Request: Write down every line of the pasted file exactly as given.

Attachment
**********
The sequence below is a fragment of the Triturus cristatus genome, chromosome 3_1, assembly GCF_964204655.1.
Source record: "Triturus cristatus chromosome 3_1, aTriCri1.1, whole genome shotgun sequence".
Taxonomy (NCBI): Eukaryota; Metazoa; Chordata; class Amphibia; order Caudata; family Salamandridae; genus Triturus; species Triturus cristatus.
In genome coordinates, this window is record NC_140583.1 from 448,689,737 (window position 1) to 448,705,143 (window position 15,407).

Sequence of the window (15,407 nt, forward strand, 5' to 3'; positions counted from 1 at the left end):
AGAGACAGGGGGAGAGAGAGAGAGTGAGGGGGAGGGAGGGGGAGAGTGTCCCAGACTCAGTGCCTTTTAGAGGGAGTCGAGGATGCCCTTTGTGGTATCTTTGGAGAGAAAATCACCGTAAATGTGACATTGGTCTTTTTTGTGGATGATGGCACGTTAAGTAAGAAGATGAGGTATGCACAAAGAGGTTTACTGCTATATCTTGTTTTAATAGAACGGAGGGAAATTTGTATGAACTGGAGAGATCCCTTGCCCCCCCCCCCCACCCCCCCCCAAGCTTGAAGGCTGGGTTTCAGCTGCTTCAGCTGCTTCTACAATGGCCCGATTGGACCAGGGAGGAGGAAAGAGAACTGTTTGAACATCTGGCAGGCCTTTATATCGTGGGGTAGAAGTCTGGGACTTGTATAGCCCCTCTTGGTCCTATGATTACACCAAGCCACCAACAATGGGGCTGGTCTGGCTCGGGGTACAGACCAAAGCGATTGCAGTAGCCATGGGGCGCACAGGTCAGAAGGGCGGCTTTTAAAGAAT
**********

The sequence below is a fragment of the Triturus cristatus genome, chromosome 3_1, assembly GCF_964204655.1.
Source record: "Triturus cristatus chromosome 3_1, aTriCri1.1, whole genome shotgun sequence".
Taxonomy (NCBI): Eukaryota; Metazoa; Chordata; class Amphibia; order Caudata; family Salamandridae; genus Triturus; species Triturus cristatus.
In genome coordinates, this window is record NC_140583.1 from 448,689,737 (window position 1) to 448,705,143 (window position 15,407).

Sequence of the window (15,407 nt, forward strand, 5' to 3'; positions counted from 1 at the left end):
AGAGACAGGGGGAGAGAGAGAGAGTGAGGGGGAGGGAGGGGGAGAGTGTCCCAGACTCAGTGCCTTTTAGAGGGAGTCGAGGATGCCCTTTGTGGTATCTTTGGAGAGAAAATCACCGTAAATGTGACATTGGTCTTTTTTGTGGATGATGGCACGTTAAGTAAGAAGATGAGGTATGCACAAAGAGGTTTACTGCTATATCTTGTTTTAATAGAACGGAGGGAAATTTGTATGAACTGGAGAGATCCCTTGCCCCCCCCCCCCACCCCCCCCCAAGCTTGAAGGCTGGGTTTCAGCTGCTTCAGCTGCTTCTACAATGGCCCGATTGGACCAGGGAGGAGGAAAGAGAACTGTTTGAACATCTGGCAGGCCTTTATATCGTGGGGTAGAAGTCTGGGACTTGTATAGCCCCTCTTGGTCCTATGATTACACCAAGCCACCAACAATGGGGCTGGTCTGGCTCGGGGTACAGACCAAAGCGATTGCAGTAGCCATGGGGCGCACAGGTCAGAAGGGCGGCTTTTAAAGAAT